I have successfully eliminated the danger of obsession by sexual ideas in this way: I refuse to admit that it is the fundamental truth. Science in failing to follow me so far has destroyed the idea of religion and the claim of mankind to be essentially different from other mammalia. The demonstration of anthropologists that all religious rites are celebrations of the reproductive energy of nature is irrefutable; but I, accepting this, can still maintain that these rites are wholly spiritual. Their form is only sexual because the phenomena of reproduction are the most universally understood and pungently appreciated of all. I believe that when this position is generally accepted, mankind will be able to go back with a good conscience to ceremonial worship. I have myself constructed numerous ceremonies where it is frankly admitted that religious enthusiasm is primarily sexual in character.

I have merely refused to stop there. I have insisted that sexual excitement is merely a degraded form of divine ecstasy. I have thus harnessed the wild horses of human passion to the chariot of the Spiritual Sun. I have given these horses wings that mankind may no longer travel painfully upon the earth, shaken by every irregularity of the surface, but course at a large through the boundless ether. This is not merely a matter of actual ceremonies; I insist that in private life men should not admit their passions to be an end, {554} indulging them and so degrading themselves to the level of the other animals, or suppressing them and creating neuroses. I insist that every thought, word and deed should be consciously devoted to the service of the great work. "Whatsoever ye do, whether ye eat or drink, do all to the glory of God."

One night in Granada I met one of these gypsies. The setting was supremely romantic. The burden of his life fell from the shoulders of the poet. I experienced that spontaneous and irresistible stroke of love which only exists when the beauty of the human form and the beauty of the rest of nature are harmonized automatically. It was one of those experiences which come even to the most romantic poets, and to them only too few times in a decade. Fuller always maintained that the lyric in which I celebrated that night was the greatest that had ever been written of its kind. I can do no less than ask public opinion to examine his judgment.”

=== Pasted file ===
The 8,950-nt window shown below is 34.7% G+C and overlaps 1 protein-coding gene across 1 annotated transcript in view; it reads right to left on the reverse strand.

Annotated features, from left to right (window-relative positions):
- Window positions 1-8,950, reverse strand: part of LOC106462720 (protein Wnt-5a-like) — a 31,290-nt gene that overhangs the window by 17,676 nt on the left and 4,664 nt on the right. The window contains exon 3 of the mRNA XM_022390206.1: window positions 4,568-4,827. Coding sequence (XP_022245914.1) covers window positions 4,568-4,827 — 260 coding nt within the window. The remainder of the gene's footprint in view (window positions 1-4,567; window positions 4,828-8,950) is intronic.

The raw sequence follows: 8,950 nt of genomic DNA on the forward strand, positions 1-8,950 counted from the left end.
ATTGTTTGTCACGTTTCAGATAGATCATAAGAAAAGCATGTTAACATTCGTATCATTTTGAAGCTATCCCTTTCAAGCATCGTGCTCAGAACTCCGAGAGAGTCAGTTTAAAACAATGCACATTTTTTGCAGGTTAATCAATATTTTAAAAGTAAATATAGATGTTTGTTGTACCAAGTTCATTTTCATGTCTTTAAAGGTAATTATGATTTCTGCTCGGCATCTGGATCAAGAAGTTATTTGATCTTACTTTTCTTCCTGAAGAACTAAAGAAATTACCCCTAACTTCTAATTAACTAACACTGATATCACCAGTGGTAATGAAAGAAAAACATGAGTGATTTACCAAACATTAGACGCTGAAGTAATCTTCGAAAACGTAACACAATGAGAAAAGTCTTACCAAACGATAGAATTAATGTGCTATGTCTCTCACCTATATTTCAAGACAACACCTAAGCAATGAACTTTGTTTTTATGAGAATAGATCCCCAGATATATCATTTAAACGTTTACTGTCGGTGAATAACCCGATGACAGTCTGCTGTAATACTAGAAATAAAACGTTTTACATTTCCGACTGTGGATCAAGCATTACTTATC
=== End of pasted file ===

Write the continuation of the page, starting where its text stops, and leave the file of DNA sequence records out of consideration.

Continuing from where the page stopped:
("The Confessions of Aleister Crowley" chapter 61)


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 Anonymous
Joined: 51 years ago
Posts: 0
15/08/2011 7:25 am  

Greetings!

"obscuruspaintus" wrote:
The Rose and the Cross

Out of the seething cauldron of my woes,
Where sweets and salt and bitterness I flung;
Where charmed music gathered from my tongue,
And where I chained strange archipelagoes
Of fallen stars; where fiery passion flows
A curious bitumen; where among
The glowing medley moved the tune unsung
Of perfect love: thence grew the Mystic Rose.

Its myriad petals of divided light;
Its leaves of the most radiant emerald;
Its heart of fire like rubies. At the sight
I lifted up my heart to God and called:
How shall I pluck this dream of my desire?
And lo! there shaped itself the Cross of Fire!

The poem "The Rose and the Cross", appears in the 1917 collection ‘The Oxford Book of English Mystical Verse’.

The following information about the symbol of the rosy cross is found in the relevant article of the Encyclopedia Thelemica:

“It has several meanings, depending on the source. Some modern Rosicrucians claim that the rosy cross pre-dates Christianity, where "the cross represents the human body and the rose represents the individual's unfolding consciousness.". It has also been suggested that the rose represents silence while the cross signifies "salvation, to which the Society of the Rose-Cross devoted itself by teaching mankind the love of God and the beauty of brotherhood, with all that they implied."